- Regular RHA meeting a quiet affair
- Funnel clouds possible through evening
- Smoking bans a breath of fresh air to some, infuriating to others
- Experts break down the SCOTUS gay marriage ruling
- Senators offer insight into population loss
- SCOTUS ruling legalizes gay marriage
- RAMP receives $10,000 grant for youth services
- Obamacare victory shows failure of Scalia’s conservative revolution
- City Market: June 26
- BREAKING: Rauner vetoes state budget
Tube Talk: The Good Guys, Persons Unknown, Burn Notice among fun summer fare
By Paula Hendrickson
Some books make for light, fun summer reads. The same is true of some TV shows. Whether it’s ex-spies chasing bad guys in a tropical setting in USA’s returning hit Burn Notice, or an unlikely pair of cops handling super-low priority investigations in FOX’s new series The Good Guys, one thing many summer shows have in common is fun.
It’s not often that (non-sci-fi) summer series involve complex mythologies or serialized story lines (an exception being NBC’s 13-episode psychological thriller Persons Unknown, in which a group of apparently abducted strangers awake in a deserted town). You can miss an episode or two of most shows, tune in, and still follow along.
That said, Burn Notice does have an underlying plot tying all seasons together: Michael (Jeffrey Donovan) is trying to clear his name and get his old life back. Each season, he pieces together more of the puzzle of who burned him and why, but whatever he learns leads to more questions. Still, most people I know watch the show for its quirky client-of-the-week storylines and how Michael juggles those with his own ongoing quest.
USA’s Royal Pains, which benefits from a solid lead-in from Burn Notice, is really growing on me this season. Mark Feuerstein is great as Dr. Hank Lawson, a New York physician who fell into being a “concierge doctor” to some very wealthy Hampton residents—including mega-billionaire Boris (played by Campbell Scott) who has a rare and deadly genetic illness Hank is trying to treat. There’s plenty of comic relief from the supporting cast, including Paulo Costanzo as Hank’s brother and CFO of HankMed.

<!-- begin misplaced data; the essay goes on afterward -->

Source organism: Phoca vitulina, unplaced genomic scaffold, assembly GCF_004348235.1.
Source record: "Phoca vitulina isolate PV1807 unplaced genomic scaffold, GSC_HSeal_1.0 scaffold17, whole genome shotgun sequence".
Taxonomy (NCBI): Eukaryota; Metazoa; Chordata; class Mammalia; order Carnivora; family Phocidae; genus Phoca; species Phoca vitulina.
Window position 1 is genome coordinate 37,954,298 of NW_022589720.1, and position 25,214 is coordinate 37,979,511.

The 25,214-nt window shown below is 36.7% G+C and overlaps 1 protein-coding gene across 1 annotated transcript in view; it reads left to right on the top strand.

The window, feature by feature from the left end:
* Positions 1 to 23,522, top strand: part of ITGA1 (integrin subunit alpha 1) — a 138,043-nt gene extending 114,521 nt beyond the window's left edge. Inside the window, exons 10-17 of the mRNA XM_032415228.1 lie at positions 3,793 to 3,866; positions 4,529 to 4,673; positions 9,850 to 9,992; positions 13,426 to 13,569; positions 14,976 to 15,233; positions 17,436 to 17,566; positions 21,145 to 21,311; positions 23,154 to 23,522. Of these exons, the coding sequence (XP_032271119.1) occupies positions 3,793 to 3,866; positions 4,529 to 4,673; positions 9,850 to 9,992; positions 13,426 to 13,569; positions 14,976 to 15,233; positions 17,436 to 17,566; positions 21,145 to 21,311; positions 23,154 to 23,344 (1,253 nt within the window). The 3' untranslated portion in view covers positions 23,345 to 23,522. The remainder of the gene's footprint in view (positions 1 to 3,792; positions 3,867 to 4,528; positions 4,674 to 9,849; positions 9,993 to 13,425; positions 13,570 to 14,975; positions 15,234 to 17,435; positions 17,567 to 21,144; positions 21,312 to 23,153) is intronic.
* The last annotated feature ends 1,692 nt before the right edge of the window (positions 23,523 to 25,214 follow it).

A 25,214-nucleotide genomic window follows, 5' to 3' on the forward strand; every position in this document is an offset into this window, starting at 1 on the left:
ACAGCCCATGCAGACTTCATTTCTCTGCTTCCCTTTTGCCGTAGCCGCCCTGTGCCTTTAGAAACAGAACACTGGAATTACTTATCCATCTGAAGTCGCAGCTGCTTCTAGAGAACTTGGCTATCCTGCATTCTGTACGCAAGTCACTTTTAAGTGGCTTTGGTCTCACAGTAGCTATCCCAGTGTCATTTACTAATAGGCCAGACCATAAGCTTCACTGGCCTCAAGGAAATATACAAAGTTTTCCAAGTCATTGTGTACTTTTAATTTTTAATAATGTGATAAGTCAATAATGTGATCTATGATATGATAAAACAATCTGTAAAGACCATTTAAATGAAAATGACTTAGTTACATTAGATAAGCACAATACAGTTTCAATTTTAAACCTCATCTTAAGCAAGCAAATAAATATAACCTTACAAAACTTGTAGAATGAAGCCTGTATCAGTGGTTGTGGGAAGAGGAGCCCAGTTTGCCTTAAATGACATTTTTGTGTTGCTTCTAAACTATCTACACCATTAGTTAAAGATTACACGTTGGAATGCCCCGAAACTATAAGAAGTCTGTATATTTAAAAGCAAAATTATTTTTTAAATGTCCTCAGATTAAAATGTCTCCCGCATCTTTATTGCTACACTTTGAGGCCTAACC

TNT’s returning series Leverage reminds me a lot of Hustle, a fun show AMC aired a couple years back. Hustle followed a team of grifters out to con ruthless or morally bankrupt scoundrels on behalf of their innocent dupes. The characters on Leverage—led by Timothy Hutton—provide the same type of service, with a slightly higher-tech twist. What Leverage offers is a little more insight into why these characters do what they do, so the action and excitement can be tinged with a little darkness at times, resulting in a stronger story.
Perhaps the biggest surprise of all this summer is seeing Bradley Whitford—best known for dramatic roles, including The West Wing’s Josh Lyman—do comedy. Add in the receding hairline and mustache, and Whitford reminds me of Dabney Coleman. (Nine to Five was on TV a few weeks ago, so perhaps Coleman’s 1980s look is fairly fresh in my mind.) While Whitford’s stuck-in-the-past Detective Stark can be a bit over-the-top at times, Colin Hanks’ Detective Bailey helps even things out.
You might not think the oddball cop comedy and the stylish Burn Notice would have anything in common, yet both series were created by Matt Nix.
Each of these shows offers a different type of summer escapism, but be forewarned, they may keep you coming back for more.
The Good Guys airs Mondays on FOX at 8 p.m.
Persons Unknown airs Mondays on NBC at 9 p.m.
Burn Notice airs Thursdays on USA at 8 p.m.
Royal Pains airs Thursdays on USA at 9 p.m.
Leverage returns Sunday June 20 on TNT at 8 p.m.
Paula Hendrickson is a regular contributor to Emmy magazine and Variety, and has been published in numerous national publications, including American Bungalow, Television Week and TVGuide. Send in your suggestions to email@example.com.
From the June 16-22, 2010 issue